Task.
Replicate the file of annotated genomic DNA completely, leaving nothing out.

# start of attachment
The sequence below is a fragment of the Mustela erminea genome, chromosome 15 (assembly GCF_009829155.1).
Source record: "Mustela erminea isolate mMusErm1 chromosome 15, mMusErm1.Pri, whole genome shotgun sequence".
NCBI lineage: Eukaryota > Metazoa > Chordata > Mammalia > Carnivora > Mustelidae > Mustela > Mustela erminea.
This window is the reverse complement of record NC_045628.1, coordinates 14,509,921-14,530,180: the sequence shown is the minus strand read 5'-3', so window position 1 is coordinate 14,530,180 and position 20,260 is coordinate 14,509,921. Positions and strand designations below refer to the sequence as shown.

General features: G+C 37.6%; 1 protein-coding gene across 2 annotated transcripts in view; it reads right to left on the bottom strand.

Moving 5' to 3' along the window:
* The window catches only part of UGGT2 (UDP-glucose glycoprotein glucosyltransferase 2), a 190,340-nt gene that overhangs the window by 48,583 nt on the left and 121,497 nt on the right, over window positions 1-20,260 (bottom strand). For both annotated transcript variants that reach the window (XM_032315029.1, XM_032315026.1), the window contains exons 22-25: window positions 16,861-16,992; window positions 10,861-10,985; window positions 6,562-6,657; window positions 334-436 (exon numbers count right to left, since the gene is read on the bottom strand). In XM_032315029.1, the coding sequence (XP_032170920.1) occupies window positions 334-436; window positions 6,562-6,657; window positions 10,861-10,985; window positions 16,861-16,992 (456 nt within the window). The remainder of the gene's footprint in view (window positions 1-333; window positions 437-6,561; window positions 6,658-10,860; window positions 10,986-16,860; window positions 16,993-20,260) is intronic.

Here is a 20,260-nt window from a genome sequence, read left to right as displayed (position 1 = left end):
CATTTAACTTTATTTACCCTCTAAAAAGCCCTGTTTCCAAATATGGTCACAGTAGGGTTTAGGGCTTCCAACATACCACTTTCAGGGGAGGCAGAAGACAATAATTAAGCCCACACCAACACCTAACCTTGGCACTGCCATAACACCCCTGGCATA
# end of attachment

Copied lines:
The sequence below is a fragment of the Mustela erminea genome, chromosome 15 (assembly GCF_009829155.1).
Source record: "Mustela erminea isolate mMusErm1 chromosome 15, mMusErm1.Pri, whole genome shotgun sequence".
NCBI lineage: Eukaryota > Metazoa > Chordata > Mammalia > Carnivora > Mustelidae > Mustela > Mustela erminea.
This window is the reverse complement of record NC_045628.1, coordinates 14,509,921-14,530,180: the sequence shown is the minus strand read 5'-3', so window position 1 is coordinate 14,530,180 and position 20,260 is coordinate 14,509,921. Positions and strand designations below refer to the sequence as shown.

General features: G+C 37.6%; 1 protein-coding gene across 2 annotated transcripts in view; it reads right to left on the bottom strand.

Moving 5' to 3' along the window:
* The window catches only part of UGGT2 (UDP-glucose glycoprotein glucosyltransferase 2), a 190,340-nt gene that overhangs the window by 48,583 nt on the left and 121,497 nt on the right, over window positions 1-20,260 (bottom strand). For both annotated transcript variants that reach the window (XM_032315029.1, XM_032315026.1), the window contains exons 22-25: window positions 16,861-16,992; window positions 10,861-10,985; window positions 6,562-6,657; window positions 334-436 (exon numbers count right to left, since the gene is read on the bottom strand). In XM_032315029.1, the coding sequence (XP_032170920.1) occupies window positions 334-436; window positions 6,562-6,657; window positions 10,861-10,985; window positions 16,861-16,992 (456 nt within the window). The remainder of the gene's footprint in view (window positions 1-333; window positions 437-6,561; window positions 6,658-10,860; window positions 10,986-16,860; window positions 16,993-20,260) is intronic.

Here is a 20,260-nt window from a genome sequence, read left to right as displayed (position 1 = left end):
CATTTAACTTTATTTACCCTCTAAAAAGCCCTGTTTCCAAATATGGTCACAGTAGGGTTTAGGGCTTCCAACATACCACTTTCAGGGGAGGCAGAAGACAATAATTAAGCCCACACCAACACCTAACCTTGGCACTGCCATAACACCCCTGGCATA